Monday, July 26, 2021

What is Assisted Living Care?

 As people grow older, their independence becomes of more importance to them. Most seniors state that losing their independence is one of their biggest fears. Most seniors prefer living in their own homes for as long as possible, and it is reasonable. They love their independence, and moving to a nursing home means losing all that independence. 

But the sad reality is that as seniors age, there is an increasing need for more specialized care and assistance with their activities of daily living (ADLs). One of every five seniors above 85 years in the US requires ADL care and assistance. But how do they receive such care and assistance while enjoying their freedom and independence? By utilizing the services of assisted living facilities. 

What Does It Entail?

Assisted living care refers to specialized and personalized assistance given to seniors in a community setting. Care allows them to live well and independently while enjoying the peaks of their golden years. They get to retain their independence and have all the fun they want as long as it does not endanger them. It is the perfect setting for those seniors who require certain ADLs or health and well-being support. Assistance living facilities offer this type of care following the state regulations.

Besides, this type of care is flexible enough to leave room for seniors to live a healthy lifestyle which entails socialization and fun activities. Most care revolves around bathing, dressing, and grooming, using the bathroom, and managing medications. Other activities such as housekeeping, laundry, cooking, transportation services, and social activities are communal. The staff takes care of such things for the whole community. The staff also provides security.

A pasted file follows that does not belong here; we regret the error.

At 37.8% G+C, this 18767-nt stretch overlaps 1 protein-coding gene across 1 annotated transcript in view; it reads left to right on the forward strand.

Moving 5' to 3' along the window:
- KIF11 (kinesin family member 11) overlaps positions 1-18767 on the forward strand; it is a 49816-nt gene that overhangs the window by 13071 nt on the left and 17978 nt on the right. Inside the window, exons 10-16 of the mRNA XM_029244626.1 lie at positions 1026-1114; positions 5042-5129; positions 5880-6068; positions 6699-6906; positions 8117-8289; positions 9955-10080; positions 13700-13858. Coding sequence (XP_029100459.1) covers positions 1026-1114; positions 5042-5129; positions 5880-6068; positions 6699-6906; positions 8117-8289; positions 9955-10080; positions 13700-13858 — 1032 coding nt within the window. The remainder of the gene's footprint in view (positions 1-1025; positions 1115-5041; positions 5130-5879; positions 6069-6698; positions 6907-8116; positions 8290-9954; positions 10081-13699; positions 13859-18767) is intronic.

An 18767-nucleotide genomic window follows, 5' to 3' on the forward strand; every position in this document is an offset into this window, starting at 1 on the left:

Does Assisted Care Differ from Nursing Homes?

The short answer to this question is yes, it differs. Assisted living care is not similar to nursing homes in that the level of care and independence is different. The key differences are:

  • In a nursing home, the residents have full-time care provided by a professional nurse or a medical staff, while in assisted care, there is only assistance for professionals on activities of daily life. Nursing homes are good for people who require either long-term or short-term high-level medical care, while assisted care is best for people who only need assistance and care with ADLs
  • In nursing homes, independence and freedom are minimal, and only allowed hobbies and activities are allowed. On the contrary, assisted living facilities offer their residents assistance and care, but they do limit their independence and freedom in any way as long as they don’t harm themselves. Assisted care is great for seniors with minimal needs who want to maintain their independence. 

It is important to note that assisted living care facilities offer staff availability all round the clock. If a community member requires any form of care or support, they will receive it regardless of the time. Furthermore, these facilities allow seniors to carry their items and furniture to make the place feel like home. Doing so helps with psychological preparation and allows them to ease into the community with ease. 

When moving in, residents are assessed to determine the level of care they need. It helps with personalizing their service plan. The service plan is effective because it allows every member to receive proper care without fail. Some facilities also offer memory care to their residents, depending on the licensing. Others offer specialized dieting from members with special nutritional needs to ensure their health is optimal. 


Assisted living care refers to professional help and assistance offered to seniors with their activities in daily life. These activities include bathing, grooming and dressing, using the bathroom, and medicine management. It allows seniors to maintain their independence during their old age while receiving the special care they require.

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